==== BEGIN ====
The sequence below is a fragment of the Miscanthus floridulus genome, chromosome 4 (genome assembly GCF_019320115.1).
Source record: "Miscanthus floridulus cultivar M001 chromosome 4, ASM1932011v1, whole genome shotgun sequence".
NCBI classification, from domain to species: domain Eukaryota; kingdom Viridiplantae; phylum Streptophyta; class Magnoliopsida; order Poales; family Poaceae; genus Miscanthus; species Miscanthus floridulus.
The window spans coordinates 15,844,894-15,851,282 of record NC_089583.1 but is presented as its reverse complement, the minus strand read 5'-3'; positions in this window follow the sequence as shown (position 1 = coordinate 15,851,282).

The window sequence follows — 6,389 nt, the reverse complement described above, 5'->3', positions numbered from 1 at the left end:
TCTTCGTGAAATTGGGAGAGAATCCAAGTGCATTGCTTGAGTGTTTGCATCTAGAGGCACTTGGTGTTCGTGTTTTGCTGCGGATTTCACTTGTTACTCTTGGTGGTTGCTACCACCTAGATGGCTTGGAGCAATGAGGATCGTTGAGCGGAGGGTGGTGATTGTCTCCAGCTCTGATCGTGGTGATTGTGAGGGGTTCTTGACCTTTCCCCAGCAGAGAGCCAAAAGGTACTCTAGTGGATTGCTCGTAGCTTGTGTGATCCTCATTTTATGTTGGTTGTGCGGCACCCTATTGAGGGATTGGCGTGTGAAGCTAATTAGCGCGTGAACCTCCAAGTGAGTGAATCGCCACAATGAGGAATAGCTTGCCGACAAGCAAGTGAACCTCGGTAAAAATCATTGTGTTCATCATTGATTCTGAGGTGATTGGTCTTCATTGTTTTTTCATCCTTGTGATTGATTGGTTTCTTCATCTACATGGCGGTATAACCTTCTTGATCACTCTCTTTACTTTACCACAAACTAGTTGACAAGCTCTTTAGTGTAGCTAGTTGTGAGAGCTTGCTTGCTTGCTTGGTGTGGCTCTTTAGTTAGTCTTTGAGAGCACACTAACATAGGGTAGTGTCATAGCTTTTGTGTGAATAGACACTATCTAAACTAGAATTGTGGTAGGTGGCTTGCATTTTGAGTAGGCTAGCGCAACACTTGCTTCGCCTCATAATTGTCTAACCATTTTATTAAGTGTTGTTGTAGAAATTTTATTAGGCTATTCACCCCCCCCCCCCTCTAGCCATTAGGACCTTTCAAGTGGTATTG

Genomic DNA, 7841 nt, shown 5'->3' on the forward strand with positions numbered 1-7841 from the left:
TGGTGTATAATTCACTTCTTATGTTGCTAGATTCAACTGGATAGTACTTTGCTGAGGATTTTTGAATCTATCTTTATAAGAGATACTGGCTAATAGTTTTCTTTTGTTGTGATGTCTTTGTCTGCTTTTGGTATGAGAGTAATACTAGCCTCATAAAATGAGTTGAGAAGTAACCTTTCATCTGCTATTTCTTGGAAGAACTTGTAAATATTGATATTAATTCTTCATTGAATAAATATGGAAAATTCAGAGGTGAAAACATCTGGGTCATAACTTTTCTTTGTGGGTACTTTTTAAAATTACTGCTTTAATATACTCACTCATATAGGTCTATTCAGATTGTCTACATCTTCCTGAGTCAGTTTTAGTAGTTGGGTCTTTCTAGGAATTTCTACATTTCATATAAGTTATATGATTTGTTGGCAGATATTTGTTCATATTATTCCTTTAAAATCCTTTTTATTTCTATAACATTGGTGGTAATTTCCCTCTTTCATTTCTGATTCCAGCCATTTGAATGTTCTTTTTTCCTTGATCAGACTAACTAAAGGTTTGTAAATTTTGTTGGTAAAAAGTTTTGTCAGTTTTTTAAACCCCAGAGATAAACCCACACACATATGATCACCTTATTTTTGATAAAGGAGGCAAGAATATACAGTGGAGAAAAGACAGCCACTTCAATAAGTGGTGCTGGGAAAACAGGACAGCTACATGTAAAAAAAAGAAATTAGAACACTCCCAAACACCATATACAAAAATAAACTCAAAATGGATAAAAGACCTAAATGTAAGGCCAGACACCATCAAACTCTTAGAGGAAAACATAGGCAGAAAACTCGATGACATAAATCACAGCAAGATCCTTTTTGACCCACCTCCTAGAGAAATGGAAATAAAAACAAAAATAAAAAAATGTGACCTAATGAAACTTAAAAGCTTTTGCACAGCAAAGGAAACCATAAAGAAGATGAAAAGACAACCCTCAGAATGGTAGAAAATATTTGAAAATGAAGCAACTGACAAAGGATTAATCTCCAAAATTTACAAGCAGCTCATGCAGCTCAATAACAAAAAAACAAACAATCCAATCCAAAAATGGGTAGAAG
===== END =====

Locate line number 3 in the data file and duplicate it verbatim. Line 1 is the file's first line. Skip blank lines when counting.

NCBI classification, from domain to species: domain Eukaryota; kingdom Viridiplantae; phylum Streptophyta; class Magnoliopsida; order Poales; family Poaceae; genus Miscanthus; species Miscanthus floridulus.